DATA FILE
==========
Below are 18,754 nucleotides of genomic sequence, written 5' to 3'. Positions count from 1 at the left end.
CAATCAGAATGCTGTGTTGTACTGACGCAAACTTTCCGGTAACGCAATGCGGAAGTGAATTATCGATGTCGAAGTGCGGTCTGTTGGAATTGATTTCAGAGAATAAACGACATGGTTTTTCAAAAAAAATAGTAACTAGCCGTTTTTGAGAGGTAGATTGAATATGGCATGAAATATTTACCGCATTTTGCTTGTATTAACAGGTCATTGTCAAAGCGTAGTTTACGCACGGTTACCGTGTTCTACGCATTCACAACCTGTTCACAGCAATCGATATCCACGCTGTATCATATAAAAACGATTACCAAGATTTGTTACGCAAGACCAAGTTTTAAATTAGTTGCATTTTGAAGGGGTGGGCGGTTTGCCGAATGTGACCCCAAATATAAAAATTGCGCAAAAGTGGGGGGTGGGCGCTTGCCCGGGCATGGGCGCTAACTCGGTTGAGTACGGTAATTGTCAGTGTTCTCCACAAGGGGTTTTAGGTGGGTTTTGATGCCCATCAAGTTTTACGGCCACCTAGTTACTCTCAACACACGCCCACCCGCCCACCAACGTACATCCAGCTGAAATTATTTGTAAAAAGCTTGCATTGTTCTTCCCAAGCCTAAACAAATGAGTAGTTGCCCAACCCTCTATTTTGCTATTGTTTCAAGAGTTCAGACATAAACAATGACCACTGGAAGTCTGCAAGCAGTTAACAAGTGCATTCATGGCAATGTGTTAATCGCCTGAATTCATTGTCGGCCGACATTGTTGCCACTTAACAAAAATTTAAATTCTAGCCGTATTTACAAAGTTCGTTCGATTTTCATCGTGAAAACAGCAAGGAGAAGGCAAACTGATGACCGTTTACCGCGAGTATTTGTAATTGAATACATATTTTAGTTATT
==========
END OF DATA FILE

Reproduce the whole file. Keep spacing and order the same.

Below are 18,754 nucleotides of genomic sequence, written 5' to 3'. Positions count from 1 at the left end.
CAATCAGAATGCTGTGTTGTACTGACGCAAACTTTCCGGTAACGCAATGCGGAAGTGAATTATCGATGTCGAAGTGCGGTCTGTTGGAATTGATTTCAGAGAATAAACGACATGGTTTTTCAAAAAAAATAGTAACTAGCCGTTTTTGAGAGGTAGATTGAATATGGCATGAAATATTTACCGCATTTTGCTTGTATTAACAGGTCATTGTCAAAGCGTAGTTTACGCACGGTTACCGTGTTCTACGCATTCACAACCTGTTCACAGCAATCGATATCCACGCTGTATCATATAAAAACGATTACCAAGATTTGTTACGCAAGACCAAGTTTTAAATTAGTTGCATTTTGAAGGGGTGGGCGGTTTGCCGAATGTGACCCCAAATATAAAAATTGCGCAAAAGTGGGGGGTGGGCGCTTGCCCGGGCATGGGCGCTAACTCGGTTGAGTACGGTAATTGTCAGTGTTCTCCACAAGGGGTTTTAGGTGGGTTTTGATGCCCATCAAGTTTTACGGCCACCTAGTTACTCTCAACACACGCCCACCCGCCCACCAACGTACATCCAGCTGAAATTATTTGTAAAAAGCTTGCATTGTTCTTCCCAAGCCTAAACAAATGAGTAGTTGCCCAACCCTCTATTTTGCTATTGTTTCAAGAGTTCAGACATAAACAATGACCACTGGAAGTCTGCAAGCAGTTAACAAGTGCATTCATGGCAATGTGTTAATCGCCTGAATTCATTGTCGGCCGACATTGTTGCCACTTAACAAAAATTTAAATTCTAGCCGTATTTACAAAGTTCGTTCGATTTTCATCGTGAAAACAGCAAGGAGAAGGCAAACTGATGACCGTTTACCGCGAGTATTTGTAATTGAATACATATTTTAGTTATT